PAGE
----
The presentation summarized the latest information on a variety of topics, including: wind project installation trends; wind industry developments; evolution of wind power sales prices; comparing the price of wind with wholesale market prices; installed wind project costs; wind turbine prices; wind project performance; O&M cost trends; and integration, transmission, and policy developments.
You can view the slides here (.pdf file)
This three-day conference will focus on:
This resource from the Kansas Corporation Commission is an Xcel spreadsheet that steps through the ins and outs of community wind in Kansas, including extensive discussion of areas with good potential for community wind development.
3RD ANNUAL RENEWABLE ENERGY FINANCE & INVESTMENT SUMMIT
Exploring Key Deals & Developments in the Renewable Fuel & Renewable Power Markets
Plus! New sessions on: Utility-Scale Thermal, Geothermal, Tidal Wave Energy Projects, Biomass Gasification, Hybrid Plug-in Electric Vehicles, Opportunities in Coal, M&A Activity, Algae as the Next Biofuel...and much more!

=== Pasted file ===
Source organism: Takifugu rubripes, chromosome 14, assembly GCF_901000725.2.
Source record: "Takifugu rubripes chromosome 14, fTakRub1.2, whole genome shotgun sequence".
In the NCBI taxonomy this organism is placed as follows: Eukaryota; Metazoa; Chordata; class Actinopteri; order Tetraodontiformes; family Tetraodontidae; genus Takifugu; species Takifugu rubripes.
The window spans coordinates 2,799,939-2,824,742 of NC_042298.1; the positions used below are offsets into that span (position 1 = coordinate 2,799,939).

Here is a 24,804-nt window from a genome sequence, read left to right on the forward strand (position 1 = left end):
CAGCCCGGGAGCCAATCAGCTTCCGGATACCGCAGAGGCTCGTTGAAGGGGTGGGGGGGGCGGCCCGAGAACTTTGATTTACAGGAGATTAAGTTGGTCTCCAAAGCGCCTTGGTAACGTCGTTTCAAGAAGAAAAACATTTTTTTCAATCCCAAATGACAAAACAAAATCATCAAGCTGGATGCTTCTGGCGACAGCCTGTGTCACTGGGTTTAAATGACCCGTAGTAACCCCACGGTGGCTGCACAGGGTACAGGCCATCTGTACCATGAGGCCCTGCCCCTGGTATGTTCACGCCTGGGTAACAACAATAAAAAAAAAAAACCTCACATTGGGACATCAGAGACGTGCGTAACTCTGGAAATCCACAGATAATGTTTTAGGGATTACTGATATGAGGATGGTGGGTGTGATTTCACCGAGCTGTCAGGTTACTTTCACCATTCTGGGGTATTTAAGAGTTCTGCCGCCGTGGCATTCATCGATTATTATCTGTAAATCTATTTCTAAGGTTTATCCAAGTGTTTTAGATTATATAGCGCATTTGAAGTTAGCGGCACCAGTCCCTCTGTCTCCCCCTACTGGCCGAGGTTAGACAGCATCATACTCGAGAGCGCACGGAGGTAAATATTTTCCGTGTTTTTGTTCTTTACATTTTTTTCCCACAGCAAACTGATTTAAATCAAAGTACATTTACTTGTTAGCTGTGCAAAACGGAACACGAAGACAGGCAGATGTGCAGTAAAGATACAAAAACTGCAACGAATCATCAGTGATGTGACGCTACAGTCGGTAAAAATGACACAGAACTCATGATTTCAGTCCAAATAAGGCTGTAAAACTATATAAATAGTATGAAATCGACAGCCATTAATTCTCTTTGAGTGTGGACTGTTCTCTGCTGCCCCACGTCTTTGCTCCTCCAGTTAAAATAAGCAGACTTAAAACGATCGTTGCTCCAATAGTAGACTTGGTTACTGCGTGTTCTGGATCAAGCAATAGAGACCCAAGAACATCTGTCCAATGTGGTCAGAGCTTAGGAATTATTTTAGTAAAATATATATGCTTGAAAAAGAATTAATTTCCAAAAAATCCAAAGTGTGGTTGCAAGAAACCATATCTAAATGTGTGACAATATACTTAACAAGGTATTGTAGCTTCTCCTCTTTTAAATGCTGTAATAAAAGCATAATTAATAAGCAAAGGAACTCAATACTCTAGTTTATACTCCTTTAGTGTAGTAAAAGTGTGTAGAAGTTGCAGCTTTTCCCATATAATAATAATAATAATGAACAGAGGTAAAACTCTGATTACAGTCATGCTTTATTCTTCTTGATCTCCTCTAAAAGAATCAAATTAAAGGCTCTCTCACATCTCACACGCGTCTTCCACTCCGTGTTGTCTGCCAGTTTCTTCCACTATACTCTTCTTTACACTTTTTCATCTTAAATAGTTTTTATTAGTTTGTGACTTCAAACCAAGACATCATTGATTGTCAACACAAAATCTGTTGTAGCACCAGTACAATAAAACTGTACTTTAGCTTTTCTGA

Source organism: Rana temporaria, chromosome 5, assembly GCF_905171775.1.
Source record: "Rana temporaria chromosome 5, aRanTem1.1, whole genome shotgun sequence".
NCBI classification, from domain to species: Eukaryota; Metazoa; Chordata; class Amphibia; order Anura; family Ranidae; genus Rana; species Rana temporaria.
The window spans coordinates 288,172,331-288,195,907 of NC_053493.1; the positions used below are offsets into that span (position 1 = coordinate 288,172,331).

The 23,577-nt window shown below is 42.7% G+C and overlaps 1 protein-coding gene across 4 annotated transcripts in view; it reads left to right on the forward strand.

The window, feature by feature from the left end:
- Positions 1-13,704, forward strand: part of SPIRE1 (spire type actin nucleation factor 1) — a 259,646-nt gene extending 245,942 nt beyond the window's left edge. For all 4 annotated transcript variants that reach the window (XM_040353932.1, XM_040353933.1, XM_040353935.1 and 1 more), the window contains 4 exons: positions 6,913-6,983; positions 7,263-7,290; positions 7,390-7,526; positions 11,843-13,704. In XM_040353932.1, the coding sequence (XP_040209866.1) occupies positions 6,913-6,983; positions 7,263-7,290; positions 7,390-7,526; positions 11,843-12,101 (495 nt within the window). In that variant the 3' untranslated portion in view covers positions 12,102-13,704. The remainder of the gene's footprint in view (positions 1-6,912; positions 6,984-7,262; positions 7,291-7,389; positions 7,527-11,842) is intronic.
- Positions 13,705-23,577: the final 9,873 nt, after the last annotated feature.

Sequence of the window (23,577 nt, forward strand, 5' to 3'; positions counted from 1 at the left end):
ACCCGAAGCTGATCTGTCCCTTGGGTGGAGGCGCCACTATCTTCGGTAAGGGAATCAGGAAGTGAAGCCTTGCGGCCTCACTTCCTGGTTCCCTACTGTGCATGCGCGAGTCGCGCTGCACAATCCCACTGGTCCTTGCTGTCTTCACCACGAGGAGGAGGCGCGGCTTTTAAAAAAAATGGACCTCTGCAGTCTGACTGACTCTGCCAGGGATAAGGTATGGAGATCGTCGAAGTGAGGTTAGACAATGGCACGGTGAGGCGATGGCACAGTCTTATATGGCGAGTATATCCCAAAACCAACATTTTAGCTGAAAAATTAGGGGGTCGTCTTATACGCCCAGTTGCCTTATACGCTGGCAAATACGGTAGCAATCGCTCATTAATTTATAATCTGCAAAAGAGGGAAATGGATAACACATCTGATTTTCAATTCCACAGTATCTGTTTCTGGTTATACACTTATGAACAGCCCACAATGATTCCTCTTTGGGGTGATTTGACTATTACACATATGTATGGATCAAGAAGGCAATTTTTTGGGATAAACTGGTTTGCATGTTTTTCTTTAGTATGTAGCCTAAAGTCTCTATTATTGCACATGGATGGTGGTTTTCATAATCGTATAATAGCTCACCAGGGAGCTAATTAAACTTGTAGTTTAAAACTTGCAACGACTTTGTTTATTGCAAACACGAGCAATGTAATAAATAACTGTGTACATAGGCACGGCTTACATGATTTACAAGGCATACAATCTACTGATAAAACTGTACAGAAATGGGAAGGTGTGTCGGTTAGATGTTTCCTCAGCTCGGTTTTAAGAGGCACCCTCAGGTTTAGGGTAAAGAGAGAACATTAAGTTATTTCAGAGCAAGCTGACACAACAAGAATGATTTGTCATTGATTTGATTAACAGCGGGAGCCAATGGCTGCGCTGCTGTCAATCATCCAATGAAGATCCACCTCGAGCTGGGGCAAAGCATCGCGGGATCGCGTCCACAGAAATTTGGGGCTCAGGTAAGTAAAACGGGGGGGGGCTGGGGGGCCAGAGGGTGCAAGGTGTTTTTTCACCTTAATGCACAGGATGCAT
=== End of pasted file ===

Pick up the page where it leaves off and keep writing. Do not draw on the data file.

May 19th - 21st, 2008
FireSky Resort & Spa, Scottsdale, AZ
The Harvesting Clean Energy Conference is the Northwest’s premiere gathering for agriculture and energy interests working to advance new opportunities for agriculture producers and rural communities in clean energy production. Clean energy offers real solutions – financial and practical – for our farmers, ranchers, rural utilities and towns, tribes, and regional economy.
February 19-20; Austin Convention Center; Austin, TX
Join energy attorneys, developers, renewable energy experts, county officials, landowners, and regulators at the 2008 Wind Energy Institute. A nationally-recognized faculty—drawn from attorneys, developers, engineers, and key Texas policymakers—will provide you with the latest technological, business, and legal information regarding wind development. Topics include: power markets and nodal pricing; Certified Renewable Energy Zones (CREZ); siting, environmental, and leasing issues; and more.